Byzantium and England

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D. M. Nicol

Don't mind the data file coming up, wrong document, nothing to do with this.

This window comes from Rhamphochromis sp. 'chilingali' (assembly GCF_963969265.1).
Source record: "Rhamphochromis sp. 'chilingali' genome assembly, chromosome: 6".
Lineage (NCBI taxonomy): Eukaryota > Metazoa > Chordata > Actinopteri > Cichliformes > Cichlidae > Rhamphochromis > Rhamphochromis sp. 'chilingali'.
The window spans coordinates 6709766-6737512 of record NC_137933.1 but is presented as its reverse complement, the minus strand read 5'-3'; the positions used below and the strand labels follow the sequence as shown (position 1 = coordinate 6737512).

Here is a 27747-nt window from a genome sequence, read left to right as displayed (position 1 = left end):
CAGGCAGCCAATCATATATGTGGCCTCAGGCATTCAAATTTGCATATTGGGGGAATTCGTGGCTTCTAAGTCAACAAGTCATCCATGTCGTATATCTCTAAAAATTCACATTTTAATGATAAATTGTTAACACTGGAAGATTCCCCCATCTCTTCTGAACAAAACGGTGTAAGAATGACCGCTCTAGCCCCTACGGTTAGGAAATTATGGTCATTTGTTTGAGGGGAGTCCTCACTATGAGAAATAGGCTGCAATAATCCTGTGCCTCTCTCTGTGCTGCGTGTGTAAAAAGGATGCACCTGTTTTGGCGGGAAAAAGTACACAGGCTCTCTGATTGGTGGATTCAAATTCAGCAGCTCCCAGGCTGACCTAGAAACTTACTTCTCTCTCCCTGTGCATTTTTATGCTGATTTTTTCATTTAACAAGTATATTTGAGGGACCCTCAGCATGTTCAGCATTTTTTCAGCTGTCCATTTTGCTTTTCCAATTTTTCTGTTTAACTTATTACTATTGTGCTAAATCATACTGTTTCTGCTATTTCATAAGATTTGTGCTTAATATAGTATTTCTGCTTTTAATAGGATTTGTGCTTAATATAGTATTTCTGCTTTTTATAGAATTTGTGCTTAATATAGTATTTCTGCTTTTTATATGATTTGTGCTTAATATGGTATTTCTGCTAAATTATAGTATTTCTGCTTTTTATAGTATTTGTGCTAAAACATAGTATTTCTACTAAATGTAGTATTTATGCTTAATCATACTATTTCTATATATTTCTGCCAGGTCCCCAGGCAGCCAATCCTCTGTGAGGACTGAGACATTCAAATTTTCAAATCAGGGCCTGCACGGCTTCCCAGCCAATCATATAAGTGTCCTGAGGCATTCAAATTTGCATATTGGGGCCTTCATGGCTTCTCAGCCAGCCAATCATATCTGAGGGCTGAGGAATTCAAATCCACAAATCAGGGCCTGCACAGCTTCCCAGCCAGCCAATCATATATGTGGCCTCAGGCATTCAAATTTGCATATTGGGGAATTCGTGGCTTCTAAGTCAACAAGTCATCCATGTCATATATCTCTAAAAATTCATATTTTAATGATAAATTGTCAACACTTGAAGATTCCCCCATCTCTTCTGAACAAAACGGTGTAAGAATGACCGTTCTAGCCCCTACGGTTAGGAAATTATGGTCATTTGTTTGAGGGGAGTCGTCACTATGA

This article examines the few and irregular contacts and relationships between Byzantium and England, and between the English and the Byzantines up to the 15th century. The Byzantines, like the Romans before them, thought of England as the most remote western island in the world. The English, like their neighbours in Scandinavia, thought of Constantinople as a distant and romantic city called Micklegarth. There were legends about the English origin of Constantine and his mother Helena. And it can be proved that there was some English and Scottish blood flowing in the veins of the last Byzantine Emperors. There were Greek missionaries and scholars in Britain in the 6th and 7th centuries, notably Theodore of Tarsus, who became Archbishop ofCanterbury. Byzantine influence on English art was very strong in the 8th and 9th centuries. Pilgrims from England soon began to travel through Byzantine territory on their way to Jerusalem. Excavations at Winchester have revealed some evidence of this kind of contact. In 1066, the Normans, led by William the Conqueror, defeated the English King, Harold, and occupjed the country. Many of the Anglo-Saxon inhabitants left England as refugees, some of whom found their way to Constantinople, where they took over the duties of theVarangian Guard, though others went on to found an English colony on the shores of the Black Sea. Diplomatic contacts between Byzantium and the Kings of England began in the 12th century under Manuel I Komnenos, who corresponded with Henry II. The Fourth Crusade and the establishment of the Latin Empire of Constantinople helped to revive the study of Greek in the West. The revival was particularly strong in England. But it was short-lived; and during the 14th century there is very little evidence of the knowledge of Greek in England. In 1400, the Emperor Manuel II Palaiologos came to London from Paris and was entertained by King Henry IV. But his visit, though interesting as an event, was not very productive. The King of England could not afford to send any soldiers to help in the defence of Constantinople. Nor did the Emperor’s stay in London inspire a new revival of interest in Greek culture. A few Greek scholars are known to have worked in England in the 15th century. But Greek was not seriously studied there until after 1500. The last link between England and Byzantium is to be seen in a church in Cornwall, where there is the grave of Theodore Palaiologos, who died in 1636. Theodore claimed (on rather doubtful evidence) to be descended from Thomas, brother of Constantine Palaiologos, the last Byzantine Emperor.

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